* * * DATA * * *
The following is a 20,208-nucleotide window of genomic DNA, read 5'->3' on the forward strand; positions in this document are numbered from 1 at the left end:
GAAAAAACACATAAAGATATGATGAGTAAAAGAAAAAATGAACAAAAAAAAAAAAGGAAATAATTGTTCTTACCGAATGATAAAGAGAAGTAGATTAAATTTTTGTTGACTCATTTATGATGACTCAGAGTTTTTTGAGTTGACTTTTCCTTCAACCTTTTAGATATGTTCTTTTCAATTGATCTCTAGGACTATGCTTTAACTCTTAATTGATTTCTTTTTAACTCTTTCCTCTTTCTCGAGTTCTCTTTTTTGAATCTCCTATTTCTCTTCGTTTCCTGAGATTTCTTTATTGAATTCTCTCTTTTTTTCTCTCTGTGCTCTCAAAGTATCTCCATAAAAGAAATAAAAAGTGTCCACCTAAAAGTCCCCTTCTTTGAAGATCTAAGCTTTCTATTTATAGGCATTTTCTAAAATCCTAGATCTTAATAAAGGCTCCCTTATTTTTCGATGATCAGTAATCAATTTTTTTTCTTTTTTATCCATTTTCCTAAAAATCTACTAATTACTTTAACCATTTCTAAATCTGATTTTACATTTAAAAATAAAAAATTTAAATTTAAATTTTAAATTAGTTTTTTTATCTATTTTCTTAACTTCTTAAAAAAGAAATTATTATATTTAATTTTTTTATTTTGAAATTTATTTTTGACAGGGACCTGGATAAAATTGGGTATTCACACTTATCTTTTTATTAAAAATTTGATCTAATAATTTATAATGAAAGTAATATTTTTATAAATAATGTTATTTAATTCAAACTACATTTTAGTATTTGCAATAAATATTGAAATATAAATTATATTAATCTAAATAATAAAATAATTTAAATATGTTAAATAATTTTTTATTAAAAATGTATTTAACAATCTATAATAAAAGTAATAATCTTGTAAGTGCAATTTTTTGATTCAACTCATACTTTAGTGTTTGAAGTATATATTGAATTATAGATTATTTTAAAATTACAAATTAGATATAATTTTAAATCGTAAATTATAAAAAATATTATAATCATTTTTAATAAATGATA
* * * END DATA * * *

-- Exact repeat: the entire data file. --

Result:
The following is a 20,208-nucleotide window of genomic DNA, read 5'->3' on the forward strand; positions in this document are numbered from 1 at the left end:
GAAAAAACACATAAAGATATGATGAGTAAAAGAAAAAATGAACAAAAAAAAAAAAGGAAATAATTGTTCTTACCGAATGATAAAGAGAAGTAGATTAAATTTTTGTTGACTCATTTATGATGACTCAGAGTTTTTTGAGTTGACTTTTCCTTCAACCTTTTAGATATGTTCTTTTCAATTGATCTCTAGGACTATGCTTTAACTCTTAATTGATTTCTTTTTAACTCTTTCCTCTTTCTCGAGTTCTCTTTTTTGAATCTCCTATTTCTCTTCGTTTCCTGAGATTTCTTTATTGAATTCTCTCTTTTTTTCTCTCTGTGCTCTCAAAGTATCTCCATAAAAGAAATAAAAAGTGTCCACCTAAAAGTCCCCTTCTTTGAAGATCTAAGCTTTCTATTTATAGGCATTTTCTAAAATCCTAGATCTTAATAAAGGCTCCCTTATTTTTCGATGATCAGTAATCAATTTTTTTTCTTTTTTATCCATTTTCCTAAAAATCTACTAATTACTTTAACCATTTCTAAATCTGATTTTACATTTAAAAATAAAAAATTTAAATTTAAATTTTAAATTAGTTTTTTTATCTATTTTCTTAACTTCTTAAAAAAGAAATTATTATATTTAATTTTTTTATTTTGAAATTTATTTTTGACAGGGACCTGGATAAAATTGGGTATTCACACTTATCTTTTTATTAAAAATTTGATCTAATAATTTATAATGAAAGTAATATTTTTATAAATAATGTTATTTAATTCAAACTACATTTTAGTATTTGCAATAAATATTGAAATATAAATTATATTAATCTAAATAATAAAATAATTTAAATATGTTAAATAATTTTTTATTAAAAATGTATTTAACAATCTATAATAAAAGTAATAATCTTGTAAGTGCAATTTTTTGATTCAACTCATACTTTAGTGTTTGAAGTATATATTGAATTATAGATTATTTTAAAATTACAAATTAGATATAATTTTAAATCGTAAATTATAAAAAATATTATAATCATTTTTAATAAATGATA